Probably one of the most interesting parts in ancient Egypt’s long and illustrious history is the Amarna Period. A truly fascinating period in time.
Not only was there a huge upheaval in the religious system orchestrated by Akhenaten, but the Egyptian art style took on an extreme tangent - very suddenly.
This tangent is known as Amarna Art or Amarna Style. Traditional Egyptian art was famously slow to alter but the Amarna style took on a sudden change from its predecessor.
It is usually characterised by a sense of movement and realism. The human body was portrayed differently. Figures would have exaggerated features and long slender extremities. One of the most famous pieces of art to come out of this period is Nefertiti’s Bust - pictured above.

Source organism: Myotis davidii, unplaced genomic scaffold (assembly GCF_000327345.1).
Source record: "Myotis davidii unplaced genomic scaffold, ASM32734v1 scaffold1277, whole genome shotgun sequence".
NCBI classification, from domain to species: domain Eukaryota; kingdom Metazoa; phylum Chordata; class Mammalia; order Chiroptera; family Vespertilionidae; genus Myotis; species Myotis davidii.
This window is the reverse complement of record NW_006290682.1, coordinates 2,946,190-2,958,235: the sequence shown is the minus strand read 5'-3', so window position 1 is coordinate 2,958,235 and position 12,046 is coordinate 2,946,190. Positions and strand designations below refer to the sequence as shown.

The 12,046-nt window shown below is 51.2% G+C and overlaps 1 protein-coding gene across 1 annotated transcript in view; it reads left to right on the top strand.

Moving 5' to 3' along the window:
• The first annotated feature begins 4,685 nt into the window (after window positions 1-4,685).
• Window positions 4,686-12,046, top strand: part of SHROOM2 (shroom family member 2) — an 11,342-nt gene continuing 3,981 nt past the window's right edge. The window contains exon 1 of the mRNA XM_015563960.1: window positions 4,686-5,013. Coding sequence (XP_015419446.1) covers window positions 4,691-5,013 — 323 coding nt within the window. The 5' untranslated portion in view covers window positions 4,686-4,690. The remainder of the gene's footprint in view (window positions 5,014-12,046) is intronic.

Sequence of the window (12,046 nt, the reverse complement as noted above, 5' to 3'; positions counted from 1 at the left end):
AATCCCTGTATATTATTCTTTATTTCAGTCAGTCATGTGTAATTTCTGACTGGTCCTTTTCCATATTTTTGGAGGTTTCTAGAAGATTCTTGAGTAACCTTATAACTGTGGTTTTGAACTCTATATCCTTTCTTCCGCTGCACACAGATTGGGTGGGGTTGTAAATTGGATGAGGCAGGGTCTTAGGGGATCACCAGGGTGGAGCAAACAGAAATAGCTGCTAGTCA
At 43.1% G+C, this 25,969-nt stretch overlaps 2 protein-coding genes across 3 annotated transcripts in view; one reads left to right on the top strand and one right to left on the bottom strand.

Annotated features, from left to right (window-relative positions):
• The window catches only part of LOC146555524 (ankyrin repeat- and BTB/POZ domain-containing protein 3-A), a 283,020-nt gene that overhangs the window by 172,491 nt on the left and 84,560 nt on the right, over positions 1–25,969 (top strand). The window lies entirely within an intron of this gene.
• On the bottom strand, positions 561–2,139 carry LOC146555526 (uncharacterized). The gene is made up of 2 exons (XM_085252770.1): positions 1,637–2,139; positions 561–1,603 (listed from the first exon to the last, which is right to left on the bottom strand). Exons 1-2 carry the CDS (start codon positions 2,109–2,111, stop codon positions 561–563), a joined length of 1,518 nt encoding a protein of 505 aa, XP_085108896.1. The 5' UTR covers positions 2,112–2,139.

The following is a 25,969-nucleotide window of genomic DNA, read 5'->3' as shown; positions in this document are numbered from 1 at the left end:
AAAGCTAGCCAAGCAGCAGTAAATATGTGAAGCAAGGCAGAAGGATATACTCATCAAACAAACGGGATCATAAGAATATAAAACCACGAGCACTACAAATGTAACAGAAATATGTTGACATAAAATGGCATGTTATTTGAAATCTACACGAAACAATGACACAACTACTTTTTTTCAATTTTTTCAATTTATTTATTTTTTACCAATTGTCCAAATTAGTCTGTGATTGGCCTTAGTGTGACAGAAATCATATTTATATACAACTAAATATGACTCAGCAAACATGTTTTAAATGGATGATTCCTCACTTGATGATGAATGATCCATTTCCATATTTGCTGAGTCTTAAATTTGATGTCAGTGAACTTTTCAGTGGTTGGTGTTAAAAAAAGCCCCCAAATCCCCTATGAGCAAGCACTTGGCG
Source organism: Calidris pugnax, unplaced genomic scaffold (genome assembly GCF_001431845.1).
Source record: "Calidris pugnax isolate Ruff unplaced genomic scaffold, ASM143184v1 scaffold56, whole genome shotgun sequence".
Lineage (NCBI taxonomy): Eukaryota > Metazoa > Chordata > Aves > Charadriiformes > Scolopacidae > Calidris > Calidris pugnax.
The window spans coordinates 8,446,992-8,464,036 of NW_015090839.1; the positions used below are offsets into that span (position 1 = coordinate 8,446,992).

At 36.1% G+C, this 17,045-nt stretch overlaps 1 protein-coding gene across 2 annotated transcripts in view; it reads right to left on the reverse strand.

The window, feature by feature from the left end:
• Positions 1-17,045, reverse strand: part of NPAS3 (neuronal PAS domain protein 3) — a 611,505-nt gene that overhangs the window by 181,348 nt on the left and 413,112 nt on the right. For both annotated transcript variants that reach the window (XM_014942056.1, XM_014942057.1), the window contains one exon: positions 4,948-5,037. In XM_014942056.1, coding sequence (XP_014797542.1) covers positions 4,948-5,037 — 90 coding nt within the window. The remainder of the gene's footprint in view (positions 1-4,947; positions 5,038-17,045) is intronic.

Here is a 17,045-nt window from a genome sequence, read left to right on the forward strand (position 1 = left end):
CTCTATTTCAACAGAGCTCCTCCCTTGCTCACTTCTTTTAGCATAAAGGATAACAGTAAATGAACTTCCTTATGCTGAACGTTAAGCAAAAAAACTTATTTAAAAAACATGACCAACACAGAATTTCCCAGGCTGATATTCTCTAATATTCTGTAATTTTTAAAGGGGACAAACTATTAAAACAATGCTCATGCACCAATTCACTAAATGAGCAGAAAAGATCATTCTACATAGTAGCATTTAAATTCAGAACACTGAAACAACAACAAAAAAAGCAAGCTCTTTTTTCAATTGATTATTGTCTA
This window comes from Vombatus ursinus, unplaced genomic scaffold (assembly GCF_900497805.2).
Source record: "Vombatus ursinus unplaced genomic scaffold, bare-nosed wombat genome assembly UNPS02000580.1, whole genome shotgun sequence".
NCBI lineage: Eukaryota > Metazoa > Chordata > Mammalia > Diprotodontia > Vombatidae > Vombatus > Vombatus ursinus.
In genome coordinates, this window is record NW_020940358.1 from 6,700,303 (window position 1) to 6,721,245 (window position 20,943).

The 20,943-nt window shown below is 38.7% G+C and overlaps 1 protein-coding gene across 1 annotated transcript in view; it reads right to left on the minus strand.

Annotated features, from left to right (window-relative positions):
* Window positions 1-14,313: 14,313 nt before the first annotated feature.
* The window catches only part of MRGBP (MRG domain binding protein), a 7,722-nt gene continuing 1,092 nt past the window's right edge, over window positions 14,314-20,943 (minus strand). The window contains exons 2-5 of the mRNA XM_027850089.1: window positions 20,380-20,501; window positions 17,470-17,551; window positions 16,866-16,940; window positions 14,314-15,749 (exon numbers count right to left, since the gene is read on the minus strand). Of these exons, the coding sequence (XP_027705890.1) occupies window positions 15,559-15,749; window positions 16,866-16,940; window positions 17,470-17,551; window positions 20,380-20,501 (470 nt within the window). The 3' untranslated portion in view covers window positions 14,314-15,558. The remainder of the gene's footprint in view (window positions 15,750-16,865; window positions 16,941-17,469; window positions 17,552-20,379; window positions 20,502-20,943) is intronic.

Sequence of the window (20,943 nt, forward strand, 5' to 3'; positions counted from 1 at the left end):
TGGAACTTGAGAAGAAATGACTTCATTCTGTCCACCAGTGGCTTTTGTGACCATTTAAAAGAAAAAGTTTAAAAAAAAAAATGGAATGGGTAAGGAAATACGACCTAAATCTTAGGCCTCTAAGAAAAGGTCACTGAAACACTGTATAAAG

Statues of Akhenaten show him as a more feminine character. He is shown with round hips, an elongated face, lacking in muscular tone and even pronounced breasts.
This androgynous portrayal is in part due to the new religion that Akhenaten set in place.
After Akhenaten died, Egypt’s art style went back to its traditional roots. The Amarna style would be lost until artefacts were discovered thousands of years later.